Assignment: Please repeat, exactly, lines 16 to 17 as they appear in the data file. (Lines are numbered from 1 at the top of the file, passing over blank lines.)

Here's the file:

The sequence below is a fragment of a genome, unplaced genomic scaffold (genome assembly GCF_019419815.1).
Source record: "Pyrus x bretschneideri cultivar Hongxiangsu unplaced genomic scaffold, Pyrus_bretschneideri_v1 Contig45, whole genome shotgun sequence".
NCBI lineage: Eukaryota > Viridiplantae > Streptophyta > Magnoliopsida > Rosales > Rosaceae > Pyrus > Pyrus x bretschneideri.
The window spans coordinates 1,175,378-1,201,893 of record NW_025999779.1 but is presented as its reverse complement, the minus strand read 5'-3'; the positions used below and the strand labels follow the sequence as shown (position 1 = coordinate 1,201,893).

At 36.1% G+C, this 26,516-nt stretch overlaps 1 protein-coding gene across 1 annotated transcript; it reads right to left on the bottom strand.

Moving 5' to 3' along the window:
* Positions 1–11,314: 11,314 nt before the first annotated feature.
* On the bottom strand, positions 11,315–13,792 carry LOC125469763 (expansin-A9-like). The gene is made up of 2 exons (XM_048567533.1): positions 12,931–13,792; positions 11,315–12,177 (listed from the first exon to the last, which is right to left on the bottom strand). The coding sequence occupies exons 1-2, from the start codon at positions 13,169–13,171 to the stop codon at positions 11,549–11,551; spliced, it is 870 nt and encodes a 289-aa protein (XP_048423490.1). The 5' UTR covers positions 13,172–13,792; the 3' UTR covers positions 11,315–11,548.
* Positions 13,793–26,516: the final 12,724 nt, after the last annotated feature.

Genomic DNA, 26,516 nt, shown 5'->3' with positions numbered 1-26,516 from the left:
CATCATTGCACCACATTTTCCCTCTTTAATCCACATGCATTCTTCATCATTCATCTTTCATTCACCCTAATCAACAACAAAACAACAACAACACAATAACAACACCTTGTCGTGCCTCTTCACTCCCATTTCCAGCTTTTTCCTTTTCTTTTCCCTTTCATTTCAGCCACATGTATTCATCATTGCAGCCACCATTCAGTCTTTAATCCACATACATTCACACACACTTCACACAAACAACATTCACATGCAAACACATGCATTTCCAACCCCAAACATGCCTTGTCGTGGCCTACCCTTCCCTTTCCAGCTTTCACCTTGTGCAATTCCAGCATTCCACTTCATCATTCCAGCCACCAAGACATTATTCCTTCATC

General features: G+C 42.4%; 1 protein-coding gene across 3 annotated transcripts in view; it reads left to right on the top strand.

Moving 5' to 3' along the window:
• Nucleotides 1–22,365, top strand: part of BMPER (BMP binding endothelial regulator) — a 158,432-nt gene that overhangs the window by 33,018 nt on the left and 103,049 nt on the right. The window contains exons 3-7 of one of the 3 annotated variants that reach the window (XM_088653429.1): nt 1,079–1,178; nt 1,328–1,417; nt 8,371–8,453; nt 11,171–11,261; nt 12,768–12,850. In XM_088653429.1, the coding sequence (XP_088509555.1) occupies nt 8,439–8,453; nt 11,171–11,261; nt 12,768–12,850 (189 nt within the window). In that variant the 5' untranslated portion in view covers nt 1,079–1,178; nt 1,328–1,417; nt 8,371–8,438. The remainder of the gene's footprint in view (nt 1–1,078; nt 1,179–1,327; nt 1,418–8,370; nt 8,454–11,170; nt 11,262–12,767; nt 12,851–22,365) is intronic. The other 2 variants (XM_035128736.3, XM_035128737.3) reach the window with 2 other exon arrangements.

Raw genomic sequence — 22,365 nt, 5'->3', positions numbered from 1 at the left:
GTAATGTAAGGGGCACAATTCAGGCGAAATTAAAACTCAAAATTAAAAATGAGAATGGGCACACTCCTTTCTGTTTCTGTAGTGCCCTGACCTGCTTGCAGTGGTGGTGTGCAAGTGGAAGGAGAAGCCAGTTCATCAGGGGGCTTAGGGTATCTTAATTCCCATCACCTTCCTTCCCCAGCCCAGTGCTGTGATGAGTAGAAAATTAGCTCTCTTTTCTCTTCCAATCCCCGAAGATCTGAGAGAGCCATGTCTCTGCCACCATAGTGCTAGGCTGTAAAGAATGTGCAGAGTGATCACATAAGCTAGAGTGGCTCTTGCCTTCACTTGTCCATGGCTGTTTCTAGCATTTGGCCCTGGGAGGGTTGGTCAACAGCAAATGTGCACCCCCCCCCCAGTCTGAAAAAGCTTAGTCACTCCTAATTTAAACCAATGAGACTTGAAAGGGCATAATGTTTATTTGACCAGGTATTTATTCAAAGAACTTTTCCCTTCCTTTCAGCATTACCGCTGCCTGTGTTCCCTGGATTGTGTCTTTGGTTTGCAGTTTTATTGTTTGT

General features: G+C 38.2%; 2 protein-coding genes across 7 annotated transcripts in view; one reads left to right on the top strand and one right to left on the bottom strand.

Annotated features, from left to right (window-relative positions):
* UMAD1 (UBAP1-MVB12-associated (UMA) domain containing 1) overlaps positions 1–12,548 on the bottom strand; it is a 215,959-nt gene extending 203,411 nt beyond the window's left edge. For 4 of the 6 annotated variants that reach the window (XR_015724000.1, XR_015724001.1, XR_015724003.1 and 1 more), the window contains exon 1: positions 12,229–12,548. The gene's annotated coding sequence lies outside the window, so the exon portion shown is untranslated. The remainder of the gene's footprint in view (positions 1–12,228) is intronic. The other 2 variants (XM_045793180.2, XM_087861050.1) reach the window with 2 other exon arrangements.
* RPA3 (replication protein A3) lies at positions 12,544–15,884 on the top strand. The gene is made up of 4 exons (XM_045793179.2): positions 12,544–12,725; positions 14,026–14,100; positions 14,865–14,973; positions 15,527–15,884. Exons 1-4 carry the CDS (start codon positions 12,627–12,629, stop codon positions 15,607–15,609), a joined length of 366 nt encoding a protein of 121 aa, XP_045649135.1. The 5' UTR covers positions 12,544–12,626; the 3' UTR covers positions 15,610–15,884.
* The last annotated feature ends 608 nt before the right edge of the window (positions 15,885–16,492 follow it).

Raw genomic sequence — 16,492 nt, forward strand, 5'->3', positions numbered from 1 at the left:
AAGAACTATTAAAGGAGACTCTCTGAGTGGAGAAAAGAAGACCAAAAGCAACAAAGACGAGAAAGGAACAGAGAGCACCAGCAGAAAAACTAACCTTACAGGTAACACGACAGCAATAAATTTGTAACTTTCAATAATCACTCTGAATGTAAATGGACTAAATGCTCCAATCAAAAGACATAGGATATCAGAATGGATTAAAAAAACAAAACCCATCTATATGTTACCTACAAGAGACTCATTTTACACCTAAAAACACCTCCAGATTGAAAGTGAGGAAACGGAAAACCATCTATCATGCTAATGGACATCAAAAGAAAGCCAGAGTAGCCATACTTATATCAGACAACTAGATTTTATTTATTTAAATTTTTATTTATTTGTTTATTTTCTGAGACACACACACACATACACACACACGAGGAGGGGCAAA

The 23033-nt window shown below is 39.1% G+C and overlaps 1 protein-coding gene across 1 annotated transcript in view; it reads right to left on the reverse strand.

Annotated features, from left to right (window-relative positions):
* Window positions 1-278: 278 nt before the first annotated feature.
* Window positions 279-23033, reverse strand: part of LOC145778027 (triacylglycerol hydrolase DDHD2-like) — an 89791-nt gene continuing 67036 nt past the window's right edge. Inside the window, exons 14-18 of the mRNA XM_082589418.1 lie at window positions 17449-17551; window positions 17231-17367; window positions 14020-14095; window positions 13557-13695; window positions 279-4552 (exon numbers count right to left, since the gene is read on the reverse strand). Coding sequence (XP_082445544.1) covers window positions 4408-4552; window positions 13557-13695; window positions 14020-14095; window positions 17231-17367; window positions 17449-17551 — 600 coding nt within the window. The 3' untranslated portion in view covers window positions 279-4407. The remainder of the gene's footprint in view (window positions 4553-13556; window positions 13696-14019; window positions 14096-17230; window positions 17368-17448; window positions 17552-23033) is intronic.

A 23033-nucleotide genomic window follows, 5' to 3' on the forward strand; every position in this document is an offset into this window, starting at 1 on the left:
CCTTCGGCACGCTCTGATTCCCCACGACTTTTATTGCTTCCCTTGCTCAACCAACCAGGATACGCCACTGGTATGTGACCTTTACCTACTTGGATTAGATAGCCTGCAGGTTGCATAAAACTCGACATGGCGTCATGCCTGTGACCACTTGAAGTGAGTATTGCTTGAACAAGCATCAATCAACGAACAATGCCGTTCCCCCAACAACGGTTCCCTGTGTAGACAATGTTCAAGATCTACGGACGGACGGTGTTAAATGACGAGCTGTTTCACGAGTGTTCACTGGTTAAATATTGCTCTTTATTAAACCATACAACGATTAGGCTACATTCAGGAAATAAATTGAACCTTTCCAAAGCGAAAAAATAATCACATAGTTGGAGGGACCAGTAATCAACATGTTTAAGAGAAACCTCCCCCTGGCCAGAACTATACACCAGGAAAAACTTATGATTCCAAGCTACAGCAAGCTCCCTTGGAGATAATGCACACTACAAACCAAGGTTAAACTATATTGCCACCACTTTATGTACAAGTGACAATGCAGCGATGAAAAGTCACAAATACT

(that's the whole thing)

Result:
GTAATGTAAGGGGCACAATTCAGGCGAAATTAAAACTCAAAATTAAAAATGAGAATGGGCACACTCCTTTCTGTTTCTGTAGTGCCCTGACCTGCTTGCAGTGGTGGTGTGCAAGTGGAAGGAGAAGCCAGTTCATCAGGGGGCTTAGGGTATCTTAATTCCCATCACCTTCCTTCCCCAGCCCAGTGCTGTGATGAGTAGAAAATTAGCTCTCTTTTCTCTTCCAATCCCCGAAGATCTGAGAGAGCCATGTCTCTGCCACCATAGTGCTAGGCTGTAAAGAATGTGCAGAGTGATCACATAAGCTAGAGTGGCTCTTGCCTTCACTTGTCCATGGCTGTTTCTAGCATTTGGCCCTGGGAGGGTTGGTCAACAGCAAATGTGCACCCCCCCCCCAGTCTGAAAAAGCTTAGTCACTCCTAATTTAAACCAATGAGACTTGAAAGGGCATAATGTTTATTTGACCAGGTATTTATTCAAAGAACTTTTCCCTTCCTTTCAGCATTACCGCTGCCTGTGTTCCCTGGATTGTGTCTTTGGTTTGCAGTTTTATTGTTTGT

General features: G+C 38.2%; 2 protein-coding genes across 7 annotated transcripts in view; one reads left to right on the top strand and one right to left on the bottom strand.